These aren’t pyramids, these are Nevada’s protected coal kilns

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One of the most unusual attractions in eastern Nevada is the Ward Charcoal Ovens State Historic Park in the state’s Egan Mountain Range. The park features six beehive-shaped charcoal kilns that were used in Nevada’s Old West era between 1876 and 1879 and are tied to the state’s early history as a mining state. Charcoal kilns were used to help process the rich silver ore that was discovered in the area.

Another of Nevada’s authentic Wild West experiences is to pop in and see the beautiful living cowboy and booming Wild West town of Virginia City, just outside of Reno. Nevada is a state full of surprises and well-kept secrets – like the famous Area 51 that we would all love to see if we had the chance.

The Wild West Tale of Charcoal Ovens

The fascinating history of furnaces is not limited to their actual use for mining. They served as shelters for travelers throughout the region and even had a reputation as a refuge for stagecoach bandits and highwaymen. Wild West indeed.

  • Number of Ovens: six ovens
  • Used: Between 1876 and 1879
  • The Wild West: They were used by stagecoach bandits after they retired

In total, there are six stone ovens that rise and dominate the desert landscape that surrounds them. They are nestled in the basin near the Egan mountain range and only two and a half miles from the town of Ward. It is a place where one can learn about silver lodes, prospectors and stagecoach bandits.

The park is more than impressive kilns, it is full of scenic, forested landscapes where wild animals roam. Keep an eye out for deer, grouse, elk and mule deer.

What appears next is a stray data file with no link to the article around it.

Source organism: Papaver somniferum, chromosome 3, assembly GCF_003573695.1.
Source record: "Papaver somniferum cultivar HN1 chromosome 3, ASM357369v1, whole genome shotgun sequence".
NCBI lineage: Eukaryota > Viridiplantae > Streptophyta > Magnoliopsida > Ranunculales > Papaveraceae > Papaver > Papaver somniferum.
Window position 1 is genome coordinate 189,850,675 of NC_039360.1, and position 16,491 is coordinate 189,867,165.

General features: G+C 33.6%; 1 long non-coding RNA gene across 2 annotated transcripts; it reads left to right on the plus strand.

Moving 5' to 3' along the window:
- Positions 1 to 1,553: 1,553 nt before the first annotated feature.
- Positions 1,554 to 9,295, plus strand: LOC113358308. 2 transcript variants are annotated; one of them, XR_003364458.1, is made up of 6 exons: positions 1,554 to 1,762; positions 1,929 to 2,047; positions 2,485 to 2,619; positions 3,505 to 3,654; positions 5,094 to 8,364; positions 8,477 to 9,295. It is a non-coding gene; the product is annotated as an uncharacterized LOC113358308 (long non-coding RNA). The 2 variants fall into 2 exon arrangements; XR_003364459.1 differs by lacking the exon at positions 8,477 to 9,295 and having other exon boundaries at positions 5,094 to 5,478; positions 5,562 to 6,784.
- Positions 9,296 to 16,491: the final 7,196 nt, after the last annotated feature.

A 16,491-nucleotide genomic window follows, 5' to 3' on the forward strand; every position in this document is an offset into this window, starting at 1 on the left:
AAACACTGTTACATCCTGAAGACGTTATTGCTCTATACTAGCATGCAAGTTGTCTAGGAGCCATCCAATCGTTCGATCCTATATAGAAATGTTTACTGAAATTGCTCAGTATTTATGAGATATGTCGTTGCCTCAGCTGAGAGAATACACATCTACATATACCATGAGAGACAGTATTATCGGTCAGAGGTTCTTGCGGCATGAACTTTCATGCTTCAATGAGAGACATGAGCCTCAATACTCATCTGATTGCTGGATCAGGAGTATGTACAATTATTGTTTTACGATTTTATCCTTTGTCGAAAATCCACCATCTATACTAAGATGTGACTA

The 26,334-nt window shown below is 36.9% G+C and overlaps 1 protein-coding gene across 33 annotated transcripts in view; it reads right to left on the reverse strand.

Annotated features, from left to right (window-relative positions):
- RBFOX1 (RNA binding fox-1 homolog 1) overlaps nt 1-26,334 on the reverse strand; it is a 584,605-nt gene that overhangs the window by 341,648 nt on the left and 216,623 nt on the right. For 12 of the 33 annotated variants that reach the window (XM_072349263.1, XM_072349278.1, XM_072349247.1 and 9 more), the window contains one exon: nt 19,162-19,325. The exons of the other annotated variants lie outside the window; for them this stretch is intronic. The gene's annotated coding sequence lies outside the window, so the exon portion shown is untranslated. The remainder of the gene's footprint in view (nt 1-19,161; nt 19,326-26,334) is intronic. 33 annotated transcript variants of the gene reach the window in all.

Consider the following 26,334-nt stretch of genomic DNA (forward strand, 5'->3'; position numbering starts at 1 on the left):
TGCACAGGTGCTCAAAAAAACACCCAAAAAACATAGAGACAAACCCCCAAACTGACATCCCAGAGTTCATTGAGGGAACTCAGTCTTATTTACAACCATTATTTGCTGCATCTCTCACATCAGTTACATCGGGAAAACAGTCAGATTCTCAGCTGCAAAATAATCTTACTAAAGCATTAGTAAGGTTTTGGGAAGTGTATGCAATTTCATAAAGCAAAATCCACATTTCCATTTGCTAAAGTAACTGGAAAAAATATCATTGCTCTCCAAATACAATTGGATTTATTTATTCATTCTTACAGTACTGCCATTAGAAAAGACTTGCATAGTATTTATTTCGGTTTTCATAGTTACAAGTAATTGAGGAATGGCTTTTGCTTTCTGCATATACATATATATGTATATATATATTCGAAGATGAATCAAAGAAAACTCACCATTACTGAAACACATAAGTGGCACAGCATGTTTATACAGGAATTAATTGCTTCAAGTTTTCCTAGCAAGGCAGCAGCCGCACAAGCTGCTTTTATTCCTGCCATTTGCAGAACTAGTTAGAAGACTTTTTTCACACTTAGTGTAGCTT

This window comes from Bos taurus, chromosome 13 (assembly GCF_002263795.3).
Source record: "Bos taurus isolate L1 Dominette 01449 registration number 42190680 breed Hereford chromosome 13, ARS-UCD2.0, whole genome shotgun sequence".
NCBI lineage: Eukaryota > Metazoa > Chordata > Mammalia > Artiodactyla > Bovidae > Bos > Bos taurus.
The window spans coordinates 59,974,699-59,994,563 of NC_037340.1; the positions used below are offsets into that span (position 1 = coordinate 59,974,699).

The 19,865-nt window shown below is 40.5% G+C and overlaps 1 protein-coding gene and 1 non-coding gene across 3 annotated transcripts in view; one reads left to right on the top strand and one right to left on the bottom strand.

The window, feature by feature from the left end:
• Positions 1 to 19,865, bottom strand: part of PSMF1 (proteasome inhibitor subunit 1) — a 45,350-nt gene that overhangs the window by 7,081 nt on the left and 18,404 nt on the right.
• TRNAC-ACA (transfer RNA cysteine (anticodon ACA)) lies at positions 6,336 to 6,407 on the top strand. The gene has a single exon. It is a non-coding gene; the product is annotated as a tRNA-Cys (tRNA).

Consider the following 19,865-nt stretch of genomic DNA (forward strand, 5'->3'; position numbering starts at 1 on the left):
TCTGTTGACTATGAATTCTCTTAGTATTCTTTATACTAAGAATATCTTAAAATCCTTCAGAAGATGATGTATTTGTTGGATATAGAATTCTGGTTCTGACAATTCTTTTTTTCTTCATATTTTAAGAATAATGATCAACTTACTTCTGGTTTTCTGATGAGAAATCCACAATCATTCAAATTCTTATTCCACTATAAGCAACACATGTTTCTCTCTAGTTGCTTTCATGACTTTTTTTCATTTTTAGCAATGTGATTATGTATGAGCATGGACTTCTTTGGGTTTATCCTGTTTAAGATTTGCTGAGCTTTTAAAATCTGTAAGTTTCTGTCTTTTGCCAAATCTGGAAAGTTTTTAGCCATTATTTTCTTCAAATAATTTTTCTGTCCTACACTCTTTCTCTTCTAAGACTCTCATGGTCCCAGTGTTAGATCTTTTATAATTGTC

Related: Think You Can Survive The Cowboy Days In The Wild West? This is what they had to eat

The original purpose of charcoal ovens

They were part of the Nevada Silver Rush (not everything was a Gold Rush). These 30 foot “hives” were built to aid in the extraction of veins of silver ore found there in 1872. The silver ore had to be in super hot furnaces – the temperature needed was not possible with a wood fire.

To get the high temperatures, they needed charcoal. The charcoal was made from the local piñon pine and juniper that thrive in the area – these trees were turned into charcoal by dozens of days of slow, steady burning.

  • Product : Charcoal for smelting silver ore

That was the job of the charcoal kiln – to be the region’s charcoal supplier. When they ran, they were packed with 35 cords of wood each. 35 cords of wood multiplied by six fours equals a lot of wood. It wasn’t that long until the area ran out of wood.

The nearby district was a booming town that reached a population of 1,500 in 1877, but after that the mines declined and a fire destroyed most of the town’s buildings. Ward was largely bankrupt by 1885.

Activities at Ward Charcoal Ovens Park

Today, the ovens and the surrounding park are open to the public. It is an ideal place to stop over when crossing the desert state. Enjoy camping, picnicking, hiking and fishing during your stay.

The park is open year round and is also open for camping. Besides visiting the great ovens, activities in the park include picnicking, mountain biking, fishing and hiking. In winter, it is also a place where you can go snowshoeing and cross-country skiing.

  • Summer activities: Mountain biking, Fishing, Hiking, Picnic
  • Winter activities: Snowshoeing and cross-country skiing

Related: Nevada Is More Than UFOs and Vegas: Visit Great Basin National Park Instead

Visit and stay at Ward Charcoal Ovens State Historic Park

Willow Creek Campground has two large RV pass-through areas and plenty of places to pitch a tent. The camping limit is 14 days in a 30 day period and this is enforced.

  • Daily entrance fees: $5.00 per vehicle (non-VN vehicles $10.00 per vehicle)
  • Camping: $15.00 per vehicle, per night (non-NV vehicles: $20.00 per vehicle, per night)

If one wishes to go fishing, there is fishing at Willow Creek where rainbow trout are stocked. There are also brook trout and brown trout which breed there naturally without needing to be stocked.

  • Sin: Rainbow, brown and brook trout in Willow Creek

There is also a network of marked trails in the park, suitable for hiking and mountain biking. In winter, the trails are perfect for cross-country skiing and snowshoeing.

  • Location: 18 miles south of Ely, Nevada
  • Access road: Accessible via a well-maintained gravel road


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